the moral responsibilities of Catholic hospitals and health care personnel,
there is reason for a specific application of moral principles.
In this analysis, the application of the moral principles on conscientious
objection to abortion is approached in terms of the responsibilities of Catholic
hospitals and health care personnel to give witness to their faith and moral
convictions, and the restrictions imposed by moral convictions on policies and
behavior. Sterilization is treated separately, and a special section is added on
1. Principles of Responsibility for Catholic Hospitals
1. Catholic hospitals must witness to the sanctity of life, the integrity of
the human person and the value of human life at every stage of its existence.
2. Catholic hospitals should commit themselves to a special effort in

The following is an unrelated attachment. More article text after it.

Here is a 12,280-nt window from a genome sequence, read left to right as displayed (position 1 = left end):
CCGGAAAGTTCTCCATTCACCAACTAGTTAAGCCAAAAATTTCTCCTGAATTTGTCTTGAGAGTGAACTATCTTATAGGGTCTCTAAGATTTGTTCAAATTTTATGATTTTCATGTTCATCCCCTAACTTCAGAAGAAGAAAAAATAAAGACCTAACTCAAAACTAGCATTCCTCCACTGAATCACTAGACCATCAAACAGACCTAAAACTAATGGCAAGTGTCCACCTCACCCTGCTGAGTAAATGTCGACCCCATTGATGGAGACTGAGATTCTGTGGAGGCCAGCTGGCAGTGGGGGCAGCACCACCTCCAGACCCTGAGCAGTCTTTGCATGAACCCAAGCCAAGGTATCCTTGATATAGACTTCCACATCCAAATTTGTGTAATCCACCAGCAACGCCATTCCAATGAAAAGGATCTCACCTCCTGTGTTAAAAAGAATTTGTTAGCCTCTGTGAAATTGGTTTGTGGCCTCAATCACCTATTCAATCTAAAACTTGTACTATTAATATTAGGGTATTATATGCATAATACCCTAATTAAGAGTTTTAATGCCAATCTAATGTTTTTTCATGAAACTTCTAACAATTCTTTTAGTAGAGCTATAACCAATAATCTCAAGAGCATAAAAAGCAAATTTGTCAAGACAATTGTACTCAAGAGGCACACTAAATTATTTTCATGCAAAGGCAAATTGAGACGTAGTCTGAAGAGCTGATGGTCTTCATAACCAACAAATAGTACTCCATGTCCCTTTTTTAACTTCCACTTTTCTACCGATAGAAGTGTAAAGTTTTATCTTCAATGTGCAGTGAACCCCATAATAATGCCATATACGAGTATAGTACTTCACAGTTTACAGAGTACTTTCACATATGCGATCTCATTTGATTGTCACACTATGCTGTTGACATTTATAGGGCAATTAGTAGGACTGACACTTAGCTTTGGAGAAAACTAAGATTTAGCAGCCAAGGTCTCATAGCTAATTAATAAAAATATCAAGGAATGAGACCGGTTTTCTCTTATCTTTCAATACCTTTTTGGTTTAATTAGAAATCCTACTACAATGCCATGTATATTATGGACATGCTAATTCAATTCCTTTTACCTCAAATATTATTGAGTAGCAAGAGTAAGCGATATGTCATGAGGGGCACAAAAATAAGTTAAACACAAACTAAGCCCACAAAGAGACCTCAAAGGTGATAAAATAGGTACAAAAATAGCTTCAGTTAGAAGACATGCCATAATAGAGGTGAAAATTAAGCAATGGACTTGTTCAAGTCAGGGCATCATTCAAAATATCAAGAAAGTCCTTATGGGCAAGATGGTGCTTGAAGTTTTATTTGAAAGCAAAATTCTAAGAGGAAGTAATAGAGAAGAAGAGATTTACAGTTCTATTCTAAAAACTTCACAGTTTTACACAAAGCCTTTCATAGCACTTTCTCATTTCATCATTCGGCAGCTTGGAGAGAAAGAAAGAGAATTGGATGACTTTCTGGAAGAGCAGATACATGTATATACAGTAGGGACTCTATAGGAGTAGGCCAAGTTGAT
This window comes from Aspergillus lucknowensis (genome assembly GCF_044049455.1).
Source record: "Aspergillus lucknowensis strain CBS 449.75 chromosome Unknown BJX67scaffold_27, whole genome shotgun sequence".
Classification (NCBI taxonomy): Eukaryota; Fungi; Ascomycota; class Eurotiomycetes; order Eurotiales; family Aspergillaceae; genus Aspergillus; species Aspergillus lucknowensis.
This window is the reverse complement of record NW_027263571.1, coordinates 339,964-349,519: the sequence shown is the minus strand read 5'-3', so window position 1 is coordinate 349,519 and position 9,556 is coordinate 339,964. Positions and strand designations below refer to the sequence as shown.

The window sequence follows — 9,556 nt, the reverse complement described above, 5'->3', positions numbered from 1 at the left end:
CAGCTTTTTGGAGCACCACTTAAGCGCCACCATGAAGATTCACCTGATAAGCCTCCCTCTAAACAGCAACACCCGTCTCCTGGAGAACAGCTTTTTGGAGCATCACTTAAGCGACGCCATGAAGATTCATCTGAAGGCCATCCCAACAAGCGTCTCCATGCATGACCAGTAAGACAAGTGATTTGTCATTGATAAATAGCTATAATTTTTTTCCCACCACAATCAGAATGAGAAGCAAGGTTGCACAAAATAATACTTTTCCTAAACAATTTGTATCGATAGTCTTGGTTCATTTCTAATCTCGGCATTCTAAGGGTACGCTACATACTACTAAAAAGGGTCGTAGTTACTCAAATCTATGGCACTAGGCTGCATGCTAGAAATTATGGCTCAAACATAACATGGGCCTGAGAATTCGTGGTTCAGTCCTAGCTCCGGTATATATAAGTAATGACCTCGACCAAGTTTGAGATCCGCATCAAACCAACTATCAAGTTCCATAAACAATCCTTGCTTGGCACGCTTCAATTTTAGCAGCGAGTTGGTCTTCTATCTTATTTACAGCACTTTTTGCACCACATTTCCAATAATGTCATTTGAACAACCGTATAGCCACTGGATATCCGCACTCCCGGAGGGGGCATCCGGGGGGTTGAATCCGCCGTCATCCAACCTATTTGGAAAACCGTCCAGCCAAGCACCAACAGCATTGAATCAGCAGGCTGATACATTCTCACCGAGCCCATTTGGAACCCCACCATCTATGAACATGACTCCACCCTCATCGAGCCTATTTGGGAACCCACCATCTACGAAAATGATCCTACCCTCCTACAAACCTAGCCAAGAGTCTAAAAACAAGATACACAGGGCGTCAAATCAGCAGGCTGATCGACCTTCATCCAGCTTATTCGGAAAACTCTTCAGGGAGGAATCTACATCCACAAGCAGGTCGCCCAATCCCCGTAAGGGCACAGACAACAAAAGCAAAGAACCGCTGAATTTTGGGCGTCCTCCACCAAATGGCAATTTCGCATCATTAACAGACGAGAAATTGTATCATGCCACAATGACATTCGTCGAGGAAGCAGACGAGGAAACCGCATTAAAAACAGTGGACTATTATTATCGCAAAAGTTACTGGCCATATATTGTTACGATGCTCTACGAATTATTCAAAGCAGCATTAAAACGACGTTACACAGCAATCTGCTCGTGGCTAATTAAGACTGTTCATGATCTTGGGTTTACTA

providing compassion and care for pregnant women and their unborn children. This
would include providing a full range of pre-natal, obstetric and post-natal
services. It would also involve spiritual assistance and sacramental
administration. In this regard, the designation of sisters or nurses as special
ministers of the Eucharist in keeping with the latest norms of the Holy See
might be especially helpful in making it possible for women to receive the
Eucharist frequently during their stay in the hospital. (Cf. Immensae Caritatis,
Sacred Congregation of the Sacraments, January 29, 1973.)
3. Catholic hospitals should show a willingness to extend privileges to
physicians and health care workers who share this commitment to serving life,
particularly in situations where such health care workers find that their
opposition to abortion or sterilization procedures places them at a disadvantage
in other hospitals or facilities.
4. Catholic hospitals must give public notice of their commitment to the